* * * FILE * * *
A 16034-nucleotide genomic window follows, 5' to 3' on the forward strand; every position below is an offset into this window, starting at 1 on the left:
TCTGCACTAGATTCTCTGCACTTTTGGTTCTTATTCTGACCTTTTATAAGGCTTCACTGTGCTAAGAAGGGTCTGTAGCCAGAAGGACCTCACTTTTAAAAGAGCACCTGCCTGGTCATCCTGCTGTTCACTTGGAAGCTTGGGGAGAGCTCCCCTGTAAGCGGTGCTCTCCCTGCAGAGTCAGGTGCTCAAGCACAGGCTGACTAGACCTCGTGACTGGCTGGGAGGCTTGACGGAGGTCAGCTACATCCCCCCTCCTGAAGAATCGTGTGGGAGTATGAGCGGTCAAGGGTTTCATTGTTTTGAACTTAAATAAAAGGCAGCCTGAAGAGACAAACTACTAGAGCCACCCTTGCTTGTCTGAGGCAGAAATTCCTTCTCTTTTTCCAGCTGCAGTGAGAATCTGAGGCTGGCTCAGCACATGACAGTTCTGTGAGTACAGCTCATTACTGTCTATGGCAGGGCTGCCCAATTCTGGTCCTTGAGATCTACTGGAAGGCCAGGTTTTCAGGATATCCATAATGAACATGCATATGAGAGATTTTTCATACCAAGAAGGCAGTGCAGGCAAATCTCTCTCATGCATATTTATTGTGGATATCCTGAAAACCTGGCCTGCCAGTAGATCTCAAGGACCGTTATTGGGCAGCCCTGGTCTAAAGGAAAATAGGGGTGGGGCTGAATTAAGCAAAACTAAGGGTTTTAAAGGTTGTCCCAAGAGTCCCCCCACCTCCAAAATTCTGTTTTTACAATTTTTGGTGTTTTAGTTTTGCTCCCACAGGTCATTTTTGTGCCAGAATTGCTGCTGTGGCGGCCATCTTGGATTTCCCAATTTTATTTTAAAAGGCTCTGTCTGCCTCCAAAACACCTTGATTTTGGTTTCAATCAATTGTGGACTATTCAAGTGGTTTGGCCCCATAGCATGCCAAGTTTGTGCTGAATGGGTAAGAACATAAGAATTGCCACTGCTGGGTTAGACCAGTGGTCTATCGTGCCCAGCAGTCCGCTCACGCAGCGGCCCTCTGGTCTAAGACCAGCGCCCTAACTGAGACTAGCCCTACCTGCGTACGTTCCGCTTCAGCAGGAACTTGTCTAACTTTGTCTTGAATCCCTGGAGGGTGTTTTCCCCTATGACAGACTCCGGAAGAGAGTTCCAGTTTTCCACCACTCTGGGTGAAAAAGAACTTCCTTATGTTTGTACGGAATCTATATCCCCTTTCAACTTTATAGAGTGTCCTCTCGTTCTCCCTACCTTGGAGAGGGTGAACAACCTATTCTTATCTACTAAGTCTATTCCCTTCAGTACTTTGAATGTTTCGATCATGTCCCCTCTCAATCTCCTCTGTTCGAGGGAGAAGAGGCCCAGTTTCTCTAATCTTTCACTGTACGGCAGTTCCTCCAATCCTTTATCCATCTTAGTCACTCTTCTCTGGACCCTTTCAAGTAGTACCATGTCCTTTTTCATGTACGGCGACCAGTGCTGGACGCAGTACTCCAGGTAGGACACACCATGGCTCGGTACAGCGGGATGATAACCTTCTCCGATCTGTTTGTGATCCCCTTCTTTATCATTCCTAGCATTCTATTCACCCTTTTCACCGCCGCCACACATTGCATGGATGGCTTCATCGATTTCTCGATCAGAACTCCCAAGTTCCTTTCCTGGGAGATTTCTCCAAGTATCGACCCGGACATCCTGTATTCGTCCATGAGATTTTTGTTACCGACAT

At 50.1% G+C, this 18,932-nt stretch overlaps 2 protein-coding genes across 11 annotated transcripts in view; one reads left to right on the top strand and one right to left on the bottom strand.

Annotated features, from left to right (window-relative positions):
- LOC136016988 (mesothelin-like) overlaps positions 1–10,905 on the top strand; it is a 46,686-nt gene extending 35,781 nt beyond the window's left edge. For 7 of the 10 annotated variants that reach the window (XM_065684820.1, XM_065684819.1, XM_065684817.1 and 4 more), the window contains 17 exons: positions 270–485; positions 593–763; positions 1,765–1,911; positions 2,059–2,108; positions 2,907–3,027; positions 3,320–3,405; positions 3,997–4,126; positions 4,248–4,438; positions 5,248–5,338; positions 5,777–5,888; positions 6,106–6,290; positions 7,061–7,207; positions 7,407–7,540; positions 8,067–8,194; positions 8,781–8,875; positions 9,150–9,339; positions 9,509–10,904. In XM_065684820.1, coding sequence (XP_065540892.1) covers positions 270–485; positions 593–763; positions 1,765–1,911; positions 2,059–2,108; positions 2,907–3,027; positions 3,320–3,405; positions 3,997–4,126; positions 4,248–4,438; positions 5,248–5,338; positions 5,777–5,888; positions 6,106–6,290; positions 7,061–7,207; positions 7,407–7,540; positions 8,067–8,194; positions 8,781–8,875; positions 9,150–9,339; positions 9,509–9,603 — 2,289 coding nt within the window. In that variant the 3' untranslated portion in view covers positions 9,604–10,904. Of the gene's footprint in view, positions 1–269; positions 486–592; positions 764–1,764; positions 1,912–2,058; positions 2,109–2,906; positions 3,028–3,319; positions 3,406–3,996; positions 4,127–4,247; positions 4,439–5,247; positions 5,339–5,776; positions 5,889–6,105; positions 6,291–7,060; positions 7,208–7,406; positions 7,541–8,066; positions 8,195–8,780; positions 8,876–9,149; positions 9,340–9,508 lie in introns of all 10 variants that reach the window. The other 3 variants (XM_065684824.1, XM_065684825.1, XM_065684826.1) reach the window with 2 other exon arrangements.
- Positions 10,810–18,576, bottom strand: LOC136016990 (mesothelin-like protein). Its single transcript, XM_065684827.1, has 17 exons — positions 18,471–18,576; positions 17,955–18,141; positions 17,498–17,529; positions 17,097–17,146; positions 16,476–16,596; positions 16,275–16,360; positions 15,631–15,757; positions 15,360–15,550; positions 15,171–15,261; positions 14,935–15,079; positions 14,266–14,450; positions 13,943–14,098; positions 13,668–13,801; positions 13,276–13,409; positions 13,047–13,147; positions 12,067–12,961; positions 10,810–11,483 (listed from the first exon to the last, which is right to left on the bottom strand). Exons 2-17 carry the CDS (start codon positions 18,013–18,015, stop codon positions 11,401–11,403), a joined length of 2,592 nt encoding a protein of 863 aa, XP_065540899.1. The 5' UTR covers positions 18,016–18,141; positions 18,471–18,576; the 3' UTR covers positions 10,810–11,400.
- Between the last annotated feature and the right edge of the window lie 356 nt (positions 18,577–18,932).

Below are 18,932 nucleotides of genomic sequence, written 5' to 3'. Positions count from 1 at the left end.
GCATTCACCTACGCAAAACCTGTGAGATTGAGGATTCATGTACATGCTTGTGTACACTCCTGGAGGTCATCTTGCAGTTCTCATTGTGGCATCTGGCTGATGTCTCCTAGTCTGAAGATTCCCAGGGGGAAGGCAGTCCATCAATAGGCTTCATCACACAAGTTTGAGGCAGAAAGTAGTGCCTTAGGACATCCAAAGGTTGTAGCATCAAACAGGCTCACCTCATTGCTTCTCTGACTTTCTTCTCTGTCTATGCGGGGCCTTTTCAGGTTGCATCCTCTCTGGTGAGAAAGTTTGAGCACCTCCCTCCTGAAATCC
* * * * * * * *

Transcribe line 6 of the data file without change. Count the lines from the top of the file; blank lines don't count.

- Positions 10,810–18,576, bottom strand: LOC136016990 (mesothelin-like protein). Its single transcript, XM_065684827.1, has 17 exons — positions 18,471–18,576; positions 17,955–18,141; positions 17,498–17,529; positions 17,097–17,146; positions 16,476–16,596; positions 16,275–16,360; positions 15,631–15,757; positions 15,360–15,550; positions 15,171–15,261; positions 14,935–15,079; positions 14,266–14,450; positions 13,943–14,098; positions 13,668–13,801; positions 13,276–13,409; positions 13,047–13,147; positions 12,067–12,961; positions 10,810–11,483 (listed from the first exon to the last, which is right to left on the bottom strand). Exons 2-17 carry the CDS (start codon positions 18,013–18,015, stop codon positions 11,401–11,403), a joined length of 2,592 nt encoding a protein of 863 aa, XP_065540899.1. The 5' UTR covers positions 18,016–18,141; positions 18,471–18,576; the 3' UTR covers positions 10,810–11,400.